Source: David & Eric Coffin, HRA Advisories (3/25/10)
The Chilean earthquake cut short the consolidation that copper's price had begun. . .
Mines have begun to restart in Chile after having suffered power outages, and there appears to be little reason at this point to assume the world's largest copper supplier will have to forgo much of this export that is so important to its economy. Despite this, the quick gains for the red metal have held fairly well until recently.
It's also true that the past several weeks has seen the first significant declines in the LME warehouse stocks of copper, with over 20,000 tons moved off the list in a steady downshift. However, that was after stocks had built to a higher level than last year's peak in London, and a much higher one still in Shanghai. The warehouse decline may have helped keep the quake induced price spike in place. Added to that has been some incrementally better economic stats coming out from various corners.
Strong numbers out of India, including a resumption of +7% growth on the back of a Q4 '09 that saw a 14% gain in manufacturing that offset weak farm output due to bad weather. These numbers suggest India continues moving towards the next up shift in metal usage that China is already in.
The high base metal pricing has been sustained long enough that smaller producers, and some exploration stories, are beginning to make headway in the market. It is reasonable to expect decent Q1 numbers from producers who have been able to sell in to recent spot prices. There has also been room all along for beaten up explorers who have been ignored despite good prospects to see some lift.
That said, we are not comfortable that there has been enough shift towards a high inventories regime in the copper space to assume smooth sailing going forward. The red metal is again seeing tandem warehouse and price declines, and we continue to expect the market to remain choppy until there is some clarity on what a sustainable base price looks like. We may finally see some gain for base metal players delivering good drill-hole results, but do expect risk discounts to remain large for the time being.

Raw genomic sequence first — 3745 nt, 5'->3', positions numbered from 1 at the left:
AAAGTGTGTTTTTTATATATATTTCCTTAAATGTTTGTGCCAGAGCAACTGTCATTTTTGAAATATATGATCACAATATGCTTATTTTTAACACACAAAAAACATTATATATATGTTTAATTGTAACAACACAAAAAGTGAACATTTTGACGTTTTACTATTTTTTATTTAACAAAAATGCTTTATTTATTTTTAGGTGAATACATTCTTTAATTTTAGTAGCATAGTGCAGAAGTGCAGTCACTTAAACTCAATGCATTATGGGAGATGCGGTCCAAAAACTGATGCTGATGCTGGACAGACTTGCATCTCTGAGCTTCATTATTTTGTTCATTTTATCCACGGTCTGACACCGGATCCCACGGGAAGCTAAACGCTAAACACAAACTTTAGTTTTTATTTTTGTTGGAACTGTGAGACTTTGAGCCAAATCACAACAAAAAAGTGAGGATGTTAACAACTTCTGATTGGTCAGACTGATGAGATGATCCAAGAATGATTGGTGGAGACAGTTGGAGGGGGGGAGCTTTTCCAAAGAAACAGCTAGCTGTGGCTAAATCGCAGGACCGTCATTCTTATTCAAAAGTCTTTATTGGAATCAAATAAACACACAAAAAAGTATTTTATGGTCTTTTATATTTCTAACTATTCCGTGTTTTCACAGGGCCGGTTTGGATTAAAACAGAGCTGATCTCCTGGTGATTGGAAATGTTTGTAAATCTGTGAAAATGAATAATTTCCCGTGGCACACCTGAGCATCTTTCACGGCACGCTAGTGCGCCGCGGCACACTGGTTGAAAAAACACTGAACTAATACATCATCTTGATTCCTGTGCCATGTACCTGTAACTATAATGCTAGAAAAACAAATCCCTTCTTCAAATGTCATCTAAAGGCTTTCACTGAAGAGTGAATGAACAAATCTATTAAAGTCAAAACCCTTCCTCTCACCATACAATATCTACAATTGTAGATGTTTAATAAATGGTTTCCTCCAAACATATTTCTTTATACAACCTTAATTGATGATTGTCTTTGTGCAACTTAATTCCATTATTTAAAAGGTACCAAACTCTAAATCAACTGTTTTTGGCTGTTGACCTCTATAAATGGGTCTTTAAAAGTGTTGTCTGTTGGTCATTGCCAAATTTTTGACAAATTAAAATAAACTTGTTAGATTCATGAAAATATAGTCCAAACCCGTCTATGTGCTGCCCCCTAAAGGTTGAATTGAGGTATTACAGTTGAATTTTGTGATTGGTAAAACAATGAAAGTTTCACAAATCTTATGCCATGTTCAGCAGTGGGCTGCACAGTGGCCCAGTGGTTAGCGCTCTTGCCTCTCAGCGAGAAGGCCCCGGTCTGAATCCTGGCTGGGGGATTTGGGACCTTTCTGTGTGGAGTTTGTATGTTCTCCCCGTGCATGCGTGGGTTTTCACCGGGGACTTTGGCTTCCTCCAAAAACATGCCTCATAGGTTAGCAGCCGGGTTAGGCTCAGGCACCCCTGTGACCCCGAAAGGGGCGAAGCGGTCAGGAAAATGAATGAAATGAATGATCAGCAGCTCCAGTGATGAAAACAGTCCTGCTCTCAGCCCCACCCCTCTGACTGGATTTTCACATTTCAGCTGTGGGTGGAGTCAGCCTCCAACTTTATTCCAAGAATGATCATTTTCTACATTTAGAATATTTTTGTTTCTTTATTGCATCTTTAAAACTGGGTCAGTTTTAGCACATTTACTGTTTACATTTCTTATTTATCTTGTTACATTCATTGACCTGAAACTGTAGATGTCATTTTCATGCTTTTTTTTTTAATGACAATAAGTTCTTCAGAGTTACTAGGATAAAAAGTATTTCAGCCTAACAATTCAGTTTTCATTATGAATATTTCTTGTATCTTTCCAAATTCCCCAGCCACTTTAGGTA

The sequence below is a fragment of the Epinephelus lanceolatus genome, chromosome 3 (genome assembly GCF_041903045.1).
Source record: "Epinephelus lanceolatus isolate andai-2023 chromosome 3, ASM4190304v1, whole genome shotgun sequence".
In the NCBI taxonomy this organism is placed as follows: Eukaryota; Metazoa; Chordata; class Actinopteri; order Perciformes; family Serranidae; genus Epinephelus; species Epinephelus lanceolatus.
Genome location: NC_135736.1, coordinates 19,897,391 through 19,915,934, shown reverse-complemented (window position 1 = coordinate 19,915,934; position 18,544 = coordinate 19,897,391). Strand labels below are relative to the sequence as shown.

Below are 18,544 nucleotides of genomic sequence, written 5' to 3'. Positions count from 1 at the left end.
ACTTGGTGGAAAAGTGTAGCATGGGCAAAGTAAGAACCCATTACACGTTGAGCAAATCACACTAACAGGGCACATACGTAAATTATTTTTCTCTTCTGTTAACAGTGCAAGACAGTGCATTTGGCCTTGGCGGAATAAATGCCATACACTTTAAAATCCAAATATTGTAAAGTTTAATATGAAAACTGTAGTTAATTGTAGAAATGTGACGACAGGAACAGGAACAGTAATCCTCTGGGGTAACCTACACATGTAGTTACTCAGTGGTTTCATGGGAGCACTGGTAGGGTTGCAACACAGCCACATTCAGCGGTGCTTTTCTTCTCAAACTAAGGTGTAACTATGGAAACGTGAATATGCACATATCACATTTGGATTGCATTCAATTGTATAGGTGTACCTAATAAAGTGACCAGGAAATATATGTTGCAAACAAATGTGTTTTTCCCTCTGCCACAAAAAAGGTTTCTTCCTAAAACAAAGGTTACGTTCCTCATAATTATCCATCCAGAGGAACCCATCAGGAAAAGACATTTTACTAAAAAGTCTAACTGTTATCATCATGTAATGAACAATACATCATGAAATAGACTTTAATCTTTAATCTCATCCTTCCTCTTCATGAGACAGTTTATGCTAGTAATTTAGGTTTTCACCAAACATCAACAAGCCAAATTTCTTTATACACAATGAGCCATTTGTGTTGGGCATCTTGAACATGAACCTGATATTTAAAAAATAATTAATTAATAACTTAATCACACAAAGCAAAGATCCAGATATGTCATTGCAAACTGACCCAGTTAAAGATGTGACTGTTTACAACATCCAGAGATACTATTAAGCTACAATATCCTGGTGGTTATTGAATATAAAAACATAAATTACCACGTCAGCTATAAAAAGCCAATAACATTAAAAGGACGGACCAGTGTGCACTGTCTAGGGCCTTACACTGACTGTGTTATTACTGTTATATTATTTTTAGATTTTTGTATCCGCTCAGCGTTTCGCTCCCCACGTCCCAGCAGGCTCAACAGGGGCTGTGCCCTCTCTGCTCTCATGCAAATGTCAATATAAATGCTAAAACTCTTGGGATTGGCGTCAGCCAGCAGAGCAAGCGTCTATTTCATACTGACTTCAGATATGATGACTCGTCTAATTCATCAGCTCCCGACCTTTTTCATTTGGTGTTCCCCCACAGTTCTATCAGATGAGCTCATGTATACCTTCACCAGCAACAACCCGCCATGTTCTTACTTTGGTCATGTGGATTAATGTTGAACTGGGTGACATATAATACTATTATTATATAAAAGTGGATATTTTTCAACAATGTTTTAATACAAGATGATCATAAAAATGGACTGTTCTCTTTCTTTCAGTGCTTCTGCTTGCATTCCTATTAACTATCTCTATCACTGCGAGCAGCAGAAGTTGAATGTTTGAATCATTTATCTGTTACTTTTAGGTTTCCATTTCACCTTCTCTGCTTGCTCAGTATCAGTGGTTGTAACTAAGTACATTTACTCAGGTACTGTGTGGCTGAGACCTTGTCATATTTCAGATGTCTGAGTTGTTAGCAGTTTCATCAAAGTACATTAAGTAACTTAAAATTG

The balance of the base metals space continues to follow copper's lead, for the most part. The shifting sentiment is actually more obvious in the uranium space were several successful explorers we follow have announced bought-deal financings. Given the relative weakness the metal continues to show in the limited number of "spot" sales, this has to be viewed as further evidence that longer-term optimism is returning. Even with the expectation that European and U.S. recoveries will be sluggish, sufficient demand is now expected to keep the resource space moving forward.
That does not mean caution has been wrung out of the market. Gold continues hold steady even on days when the U.S. dollar is moving up. The ongoing game of musical stares the currency traders have with each other in Dollar/Euro pairs got a little more interesting on the weekend. Chinese Premiere Wen stated that he didn't think the RMB (as the external Yuan is short formed) is undervalued and was tired of the West harping on the point. As Asian analysts point out, the issue is as much about the harping as the underlying question.
That is not likely to prevent further harping from politicians who are shy of brownie points for their next round at the polls. There are plenty of those in the U.S. Congress in particular who have been writing up protectionist trade notes. We won't bother rehashing the obvious observations about the U.S. biting the hand that has been writing the cheques lately.